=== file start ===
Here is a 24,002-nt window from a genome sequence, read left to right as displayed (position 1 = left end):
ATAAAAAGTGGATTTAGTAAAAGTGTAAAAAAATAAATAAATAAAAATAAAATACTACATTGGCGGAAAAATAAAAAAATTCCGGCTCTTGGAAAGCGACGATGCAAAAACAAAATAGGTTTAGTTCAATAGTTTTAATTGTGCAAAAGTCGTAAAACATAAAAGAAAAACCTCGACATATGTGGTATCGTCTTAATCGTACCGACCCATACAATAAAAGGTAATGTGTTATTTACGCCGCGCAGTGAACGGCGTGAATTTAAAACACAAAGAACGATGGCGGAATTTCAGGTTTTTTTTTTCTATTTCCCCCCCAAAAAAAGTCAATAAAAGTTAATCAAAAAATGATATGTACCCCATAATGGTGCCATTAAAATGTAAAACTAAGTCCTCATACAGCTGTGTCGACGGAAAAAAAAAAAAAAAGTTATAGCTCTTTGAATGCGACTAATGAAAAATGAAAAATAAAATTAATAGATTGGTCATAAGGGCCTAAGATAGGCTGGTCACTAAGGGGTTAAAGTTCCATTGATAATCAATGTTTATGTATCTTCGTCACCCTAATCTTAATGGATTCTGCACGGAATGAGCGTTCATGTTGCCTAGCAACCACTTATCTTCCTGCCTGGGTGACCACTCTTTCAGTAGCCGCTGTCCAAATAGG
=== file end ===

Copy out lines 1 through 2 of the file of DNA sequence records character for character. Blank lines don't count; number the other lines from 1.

Here is a 24,002-nt window from a genome sequence, read left to right as displayed (position 1 = left end):
ATAAAAAGTGGATTTAGTAAAAGTGTAAAAAAATAAATAAATAAAAATAAAATACTACATTGGCGGAAAAATAAAAAAATTCCGGCTCTTGGAAAGCGACGATGCAAAAACAAAATAGGTTTAGTTCAATAGTTTTAATTGTGCAAAAGTCGTAAAACATAAAAGAAAAACCTCGACATATGTGGTATCGTCTTAATCGTACCGACCCATACAATAAAAGGTAATGTGTTATTTACGCCGCGCAGTGAACGGCGTGAATTTAAAACACAAAGAACGATGGCGGAATTTCAGGTTTTTTTTTTCTATTTCCCCCCCAAAAAAAGTCAATAAAAGTTAATCAAAAAATGATATGTACCCCATAATGGTGCCATTAAAATGTAAAACTAAGTCCTCATACAGCTGTGTCGACGGAAAAAAAAAAAAAAAGTTATAGCTCTTTGAATGCGACTAATGAAAAATGAAAAATAAAATTAATAGATTGGTCATAAGGGCCTAAGATAGGCTGGTCACTAAGGGGTTAAAGTTCCATTGATAATCAATGTTTATGTATCTTCGTCACCCTAATCTTAATGGATTCTGCACGGAATGAGCGTTCATGTTGCCTAGCAACCACTTATCTTCCTGCCTGGGTGACCACTCTTTCAGTAGCCGCTGTCCAAATAGG